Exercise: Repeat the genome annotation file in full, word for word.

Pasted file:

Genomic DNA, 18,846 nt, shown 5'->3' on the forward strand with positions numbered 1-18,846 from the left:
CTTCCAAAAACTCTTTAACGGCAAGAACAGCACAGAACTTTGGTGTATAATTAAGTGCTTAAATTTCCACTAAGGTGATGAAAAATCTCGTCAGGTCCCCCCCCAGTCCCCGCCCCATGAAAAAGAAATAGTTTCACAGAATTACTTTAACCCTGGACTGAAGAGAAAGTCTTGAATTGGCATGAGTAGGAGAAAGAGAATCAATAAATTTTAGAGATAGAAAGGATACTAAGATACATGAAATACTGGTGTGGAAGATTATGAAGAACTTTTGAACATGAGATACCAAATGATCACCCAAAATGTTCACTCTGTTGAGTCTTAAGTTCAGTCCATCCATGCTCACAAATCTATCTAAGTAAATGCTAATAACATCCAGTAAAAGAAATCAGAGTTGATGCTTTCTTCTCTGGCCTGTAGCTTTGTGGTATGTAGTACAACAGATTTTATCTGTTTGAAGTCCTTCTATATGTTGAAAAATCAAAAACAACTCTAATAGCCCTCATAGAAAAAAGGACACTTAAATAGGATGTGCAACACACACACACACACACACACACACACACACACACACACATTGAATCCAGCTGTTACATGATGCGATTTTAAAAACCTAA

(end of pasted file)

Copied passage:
Genomic DNA, 18,846 nt, shown 5'->3' on the forward strand with positions numbered 1-18,846 from the left:
CTTCCAAAAACTCTTTAACGGCAAGAACAGCACAGAACTTTGGTGTATAATTAAGTGCTTAAATTTCCACTAAGGTGATGAAAAATCTCGTCAGGTCCCCCCCCAGTCCCCGCCCCATGAAAAAGAAATAGTTTCACAGAATTACTTTAACCCTGGACTGAAGAGAAAGTCTTGAATTGGCATGAGTAGGAGAAAGAGAATCAATAAATTTTAGAGATAGAAAGGATACTAAGATACATGAAATACTGGTGTGGAAGATTATGAAGAACTTTTGAACATGAGATACCAAATGATCACCCAAAATGTTCACTCTGTTGAGTCTTAAGTTCAGTCCATCCATGCTCACAAATCTATCTAAGTAAATGCTAATAACATCCAGTAAAAGAAATCAGAGTTGATGCTTTCTTCTCTGGCCTGTAGCTTTGTGGTATGTAGTACAACAGATTTTATCTGTTTGAAGTCCTTCTATATGTTGAAAAATCAAAAACAACTCTAATAGCCCTCATAGAAAAAAGGACACTTAAATAGGATGTGCAACACACACACACACACACACACACACACACACACACACACATTGAATCCAGCTGTTACATGATGCGATTTTAAAAACCTAA